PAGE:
When SMP was first introduced to Linux back in 2.0 kernel days, it was done with the "big kernel lock". The Big Kernel Lock was used so that when one processor tried to enter the kernel it had to acquire this lock, and if another processor was already in the kernel it would block and wait for it to finish.

In the 2.2 series of kernels, this "Big Kernel Lock" was slowly removed from parts of the kernel. This allowed more than one processor to be executing kernel code simultaniously, but only for some operations, others hadn't been updated yet for one reason or another, so they acquired the Big Kernel Lock.

Now, in 2.4, the Big Kernel Lock has gone away, everything is protected by its own little locks. This means the kernel is "reentrant". Now, the Preemptive Kernel Patch works by allowing a process to preempt the suspension of another process already in the kernel on the same CPU. This gives much better response, since if you have a high priority task that's blocked waiting on some data, and a low priority process running, as soon as the data is available to the high priority task it can resume running immediately, whereas before preemption it would have to wait until the low priority task left the kernel.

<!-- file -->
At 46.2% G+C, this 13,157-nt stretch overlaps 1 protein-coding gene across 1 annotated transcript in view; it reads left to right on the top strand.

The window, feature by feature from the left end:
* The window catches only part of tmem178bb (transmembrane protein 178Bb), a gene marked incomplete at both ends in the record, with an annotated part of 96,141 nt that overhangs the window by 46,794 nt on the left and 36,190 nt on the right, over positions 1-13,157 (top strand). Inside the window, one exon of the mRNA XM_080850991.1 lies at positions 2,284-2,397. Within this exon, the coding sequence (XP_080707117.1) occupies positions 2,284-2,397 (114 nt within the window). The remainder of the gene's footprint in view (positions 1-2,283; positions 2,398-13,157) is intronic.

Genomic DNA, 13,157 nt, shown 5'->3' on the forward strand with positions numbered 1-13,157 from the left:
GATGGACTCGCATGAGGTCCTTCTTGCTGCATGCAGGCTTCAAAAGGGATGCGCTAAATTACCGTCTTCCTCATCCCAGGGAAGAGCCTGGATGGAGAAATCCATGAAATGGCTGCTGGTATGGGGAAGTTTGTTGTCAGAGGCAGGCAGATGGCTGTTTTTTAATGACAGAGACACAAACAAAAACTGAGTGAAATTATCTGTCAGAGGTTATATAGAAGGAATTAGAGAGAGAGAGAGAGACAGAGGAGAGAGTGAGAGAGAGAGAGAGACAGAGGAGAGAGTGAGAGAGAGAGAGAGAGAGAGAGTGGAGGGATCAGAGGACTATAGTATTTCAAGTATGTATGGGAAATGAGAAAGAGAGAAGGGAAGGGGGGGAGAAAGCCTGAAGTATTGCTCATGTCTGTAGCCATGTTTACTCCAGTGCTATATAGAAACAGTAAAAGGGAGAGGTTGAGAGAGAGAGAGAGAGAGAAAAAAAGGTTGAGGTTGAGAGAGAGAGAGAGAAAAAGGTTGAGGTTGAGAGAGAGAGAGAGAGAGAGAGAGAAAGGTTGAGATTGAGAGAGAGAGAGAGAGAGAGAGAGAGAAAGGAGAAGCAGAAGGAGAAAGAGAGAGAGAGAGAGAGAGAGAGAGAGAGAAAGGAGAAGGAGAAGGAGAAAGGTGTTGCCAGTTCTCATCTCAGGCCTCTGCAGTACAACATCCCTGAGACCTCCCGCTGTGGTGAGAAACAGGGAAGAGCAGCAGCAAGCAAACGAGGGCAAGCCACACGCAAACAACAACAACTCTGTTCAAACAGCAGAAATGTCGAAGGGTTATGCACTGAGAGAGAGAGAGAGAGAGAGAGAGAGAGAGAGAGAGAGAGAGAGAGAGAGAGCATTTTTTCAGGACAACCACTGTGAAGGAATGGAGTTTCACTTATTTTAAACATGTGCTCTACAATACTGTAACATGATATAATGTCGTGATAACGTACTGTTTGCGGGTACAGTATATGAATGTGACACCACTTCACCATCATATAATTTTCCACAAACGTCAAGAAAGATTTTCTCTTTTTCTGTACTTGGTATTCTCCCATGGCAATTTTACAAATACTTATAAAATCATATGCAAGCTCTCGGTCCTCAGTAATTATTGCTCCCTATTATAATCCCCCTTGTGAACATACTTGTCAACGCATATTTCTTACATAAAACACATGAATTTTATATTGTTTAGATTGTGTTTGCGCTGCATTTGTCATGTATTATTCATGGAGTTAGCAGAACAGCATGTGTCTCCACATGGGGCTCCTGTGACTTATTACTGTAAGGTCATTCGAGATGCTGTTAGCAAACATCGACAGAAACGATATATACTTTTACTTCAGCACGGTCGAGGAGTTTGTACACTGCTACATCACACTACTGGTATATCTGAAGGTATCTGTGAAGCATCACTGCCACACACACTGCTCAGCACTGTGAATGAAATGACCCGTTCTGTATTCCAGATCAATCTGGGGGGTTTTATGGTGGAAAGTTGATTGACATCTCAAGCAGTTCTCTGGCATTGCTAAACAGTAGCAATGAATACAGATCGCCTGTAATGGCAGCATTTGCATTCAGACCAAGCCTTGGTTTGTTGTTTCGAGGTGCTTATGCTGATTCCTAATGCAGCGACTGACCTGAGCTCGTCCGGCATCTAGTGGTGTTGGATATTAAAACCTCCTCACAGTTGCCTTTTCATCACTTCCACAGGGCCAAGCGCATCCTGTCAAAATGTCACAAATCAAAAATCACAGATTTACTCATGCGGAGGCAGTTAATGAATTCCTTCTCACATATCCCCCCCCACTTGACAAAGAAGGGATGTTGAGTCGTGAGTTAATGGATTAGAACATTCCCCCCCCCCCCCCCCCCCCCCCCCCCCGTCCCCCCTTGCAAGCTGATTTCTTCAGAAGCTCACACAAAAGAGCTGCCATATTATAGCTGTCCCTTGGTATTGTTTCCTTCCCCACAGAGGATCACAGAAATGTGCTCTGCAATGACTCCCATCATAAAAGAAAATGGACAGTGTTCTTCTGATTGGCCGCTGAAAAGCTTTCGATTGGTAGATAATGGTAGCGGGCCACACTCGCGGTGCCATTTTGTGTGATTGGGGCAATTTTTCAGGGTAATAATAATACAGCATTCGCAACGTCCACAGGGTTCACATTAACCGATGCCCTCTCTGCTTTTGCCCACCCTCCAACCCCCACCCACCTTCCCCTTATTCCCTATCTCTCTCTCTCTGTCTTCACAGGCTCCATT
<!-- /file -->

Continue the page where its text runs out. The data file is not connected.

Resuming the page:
Surprisingly enough, in most situations this actually improves performance! The reason is that processes that have been blocked get an opportunity to run as soon as possible doing a bit of work and then usually blocking quickly afterwards allowing the machine to return to its previous job.

Breaking the "big kernel lock" into many little locks is not nearly as simple as is might seem, because the slightest mistake in the logic results in a DeadLock.

If you are looking for information on how to get KernelPreemption working under Linux kernels:

If you run a 2.6 kernel, then you just need to enable the preemptive kernel option.

If you run a 2.4 kernel, you'll need to patch it. Look at to find a patch for your kernel. Note that if there isn't a patch for your kernel yet, you'll have to wait. Sorry.